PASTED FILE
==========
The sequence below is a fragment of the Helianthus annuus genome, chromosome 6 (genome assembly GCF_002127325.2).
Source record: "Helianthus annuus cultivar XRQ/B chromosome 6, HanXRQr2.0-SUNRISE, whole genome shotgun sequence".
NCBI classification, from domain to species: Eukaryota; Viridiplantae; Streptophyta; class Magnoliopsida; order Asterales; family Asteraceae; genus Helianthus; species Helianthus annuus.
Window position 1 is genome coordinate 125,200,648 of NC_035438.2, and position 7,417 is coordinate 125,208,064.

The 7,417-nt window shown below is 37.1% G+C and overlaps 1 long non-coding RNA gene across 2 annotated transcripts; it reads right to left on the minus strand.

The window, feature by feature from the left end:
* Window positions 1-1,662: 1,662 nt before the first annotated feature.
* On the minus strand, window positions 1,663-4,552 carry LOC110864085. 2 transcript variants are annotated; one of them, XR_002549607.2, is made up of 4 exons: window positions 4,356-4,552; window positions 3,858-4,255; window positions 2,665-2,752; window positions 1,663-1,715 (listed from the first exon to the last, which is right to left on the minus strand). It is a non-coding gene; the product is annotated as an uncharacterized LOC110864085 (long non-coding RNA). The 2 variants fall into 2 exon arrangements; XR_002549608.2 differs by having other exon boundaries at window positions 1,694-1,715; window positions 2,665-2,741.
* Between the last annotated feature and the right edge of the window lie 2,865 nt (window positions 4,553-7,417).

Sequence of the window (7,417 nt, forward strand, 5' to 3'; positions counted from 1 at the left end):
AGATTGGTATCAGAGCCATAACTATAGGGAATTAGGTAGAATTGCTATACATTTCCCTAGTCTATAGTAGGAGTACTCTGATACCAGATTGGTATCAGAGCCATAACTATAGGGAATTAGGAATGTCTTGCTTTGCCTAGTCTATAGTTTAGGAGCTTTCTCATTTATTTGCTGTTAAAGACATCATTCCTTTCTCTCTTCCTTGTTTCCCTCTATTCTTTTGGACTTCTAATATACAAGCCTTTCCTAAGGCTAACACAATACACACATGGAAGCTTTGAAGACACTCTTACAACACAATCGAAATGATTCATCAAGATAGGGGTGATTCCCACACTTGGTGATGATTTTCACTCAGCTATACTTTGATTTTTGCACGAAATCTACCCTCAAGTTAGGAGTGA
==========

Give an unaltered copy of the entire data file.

The sequence below is a fragment of the Helianthus annuus genome, chromosome 6 (genome assembly GCF_002127325.2).
Source record: "Helianthus annuus cultivar XRQ/B chromosome 6, HanXRQr2.0-SUNRISE, whole genome shotgun sequence".
NCBI classification, from domain to species: Eukaryota; Viridiplantae; Streptophyta; class Magnoliopsida; order Asterales; family Asteraceae; genus Helianthus; species Helianthus annuus.
Window position 1 is genome coordinate 125,200,648 of NC_035438.2, and position 7,417 is coordinate 125,208,064.

The 7,417-nt window shown below is 37.1% G+C and overlaps 1 long non-coding RNA gene across 2 annotated transcripts; it reads right to left on the minus strand.

The window, feature by feature from the left end:
* Window positions 1-1,662: 1,662 nt before the first annotated feature.
* On the minus strand, window positions 1,663-4,552 carry LOC110864085. 2 transcript variants are annotated; one of them, XR_002549607.2, is made up of 4 exons: window positions 4,356-4,552; window positions 3,858-4,255; window positions 2,665-2,752; window positions 1,663-1,715 (listed from the first exon to the last, which is right to left on the minus strand). It is a non-coding gene; the product is annotated as an uncharacterized LOC110864085 (long non-coding RNA). The 2 variants fall into 2 exon arrangements; XR_002549608.2 differs by having other exon boundaries at window positions 1,694-1,715; window positions 2,665-2,741.
* Between the last annotated feature and the right edge of the window lie 2,865 nt (window positions 4,553-7,417).

Sequence of the window (7,417 nt, forward strand, 5' to 3'; positions counted from 1 at the left end):
AGATTGGTATCAGAGCCATAACTATAGGGAATTAGGTAGAATTGCTATACATTTCCCTAGTCTATAGTAGGAGTACTCTGATACCAGATTGGTATCAGAGCCATAACTATAGGGAATTAGGAATGTCTTGCTTTGCCTAGTCTATAGTTTAGGAGCTTTCTCATTTATTTGCTGTTAAAGACATCATTCCTTTCTCTCTTCCTTGTTTCCCTCTATTCTTTTGGACTTCTAATATACAAGCCTTTCCTAAGGCTAACACAATACACACATGGAAGCTTTGAAGACACTCTTACAACACAATCGAAATGATTCATCAAGATAGGGGTGATTCCCACACTTGGTGATGATTTTCACTCAGCTATACTTTGATTTTTGCACGAAATCTACCCTCAAGTTAGGAGTGA